Wednesday, March 07, 2012

Purim 5637 First Ma'amar

Why do we celebrate Purim with a party?  Unlike other holidays on which we partake of festive meals, the Purim party is the main vehicle for commemorating our salvation.  It is integral to the holiday.  Why?

To understand this we must understand the sequence of events that lead up to the salvation.  The Purim story begins with a party – Achashveirush's party.  At this party, Achashveirush displayed and used the golden vessels of the Beis HaMikdash.  Achashveirush was not using these vessels because he had no others.  He was making a statement.  Besides the sacrilege, he was saying that there would be no redemption.  The vessels were his and would remain in Shushan.  This was the same Achashveirush who, upon assuming power, cancelled the building of the second Beis HaMikdash.  It was to this party that the Jews of Shushan were invited.  And they went.

Mordechai and Esther understood that this sin caused the decree of destruction that was upon the Jews years later.  If they were to survive this decree, the Jews would need to acknowledge the sin and repent.  Esther told Mordechai, "לך כנוס את כל היהודים הנמצאים בשושן וצומו .../Go and gather all the Jews who are found in Shushan and they should fast …" (Esther 4:16)  This pasuk parallels the pasuk at the beginning of the Megillah, "... עשה המלך לכל העם הנמצאים בשושן ... משתה .../… The king made a party for all the people … who were found in Shushan …" (Esther 1:5) to teach us that the pasuk is referring to the Jews of Shushan.  Esther is making the connection between this fasting and Achashveirosh's party that the Jews attended years earlier.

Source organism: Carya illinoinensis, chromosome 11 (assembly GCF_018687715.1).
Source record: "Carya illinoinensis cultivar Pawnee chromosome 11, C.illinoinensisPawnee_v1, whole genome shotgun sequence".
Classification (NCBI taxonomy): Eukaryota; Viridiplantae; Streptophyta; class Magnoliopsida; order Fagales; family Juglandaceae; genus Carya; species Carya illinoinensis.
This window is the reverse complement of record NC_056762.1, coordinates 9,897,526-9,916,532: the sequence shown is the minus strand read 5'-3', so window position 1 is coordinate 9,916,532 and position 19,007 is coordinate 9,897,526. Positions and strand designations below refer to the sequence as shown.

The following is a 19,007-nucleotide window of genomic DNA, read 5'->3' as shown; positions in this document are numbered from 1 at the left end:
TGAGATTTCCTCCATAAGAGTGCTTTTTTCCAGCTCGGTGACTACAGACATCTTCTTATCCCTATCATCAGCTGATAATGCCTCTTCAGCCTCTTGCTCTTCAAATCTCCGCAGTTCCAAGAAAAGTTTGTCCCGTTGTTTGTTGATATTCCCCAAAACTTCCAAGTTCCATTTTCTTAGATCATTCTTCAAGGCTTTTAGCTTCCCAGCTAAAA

Incredibly, the seeds of the salvation were planted at this very party at which they sinned.  It was at this party that Achashveirosh deposed Vashti leading the way for Esther to take her place.  How did this happen?  The Sfas Emes explains that the Jews fasted and repented completely out of love of God.  Chazal[1] teach us that when we repent out of love for God, even the sins we committed willfully and knowingly are converted into good deeds.  God, of course, knew that we would repent from love and therefore sowed the seeds of our ultimate salvation in this party that began as a sin.

This idea is alluded to at the end of the pasuk above, "ובכן אבוא אל המלך אשר לא כדת .../… Thus I will go to the king even though it is unlawful …" (Esther 4:16)  Esther is telling Mordechai that she is willing to go to Achashveirosh to intercede on behalf of the Jews even though she would be risking her life by doing so.  

This pasuk can be understood more deeply, though.  It is known that wherever "king" is mentioned alone in the Megillah, it is referring to the King – God.  Esther is telling Mordechai to get the Jews to repent from love.  The sin of the party will then be converted to a good deed.  She (and the entire nation) will then be able to come close to God.  So, the act of the sin itself enabled them to come close to God – "שלא כדת/in an unlawful manner" – because their repentance converted it to a good deed.

We celebrate Purim specifically with a party, then, to commemorate our salvation which came about through the conversion of the sin of attending the original party in Shushan into a good deed when we repented from love of God.

A freilechen Purim!

[1] Yoma 86b

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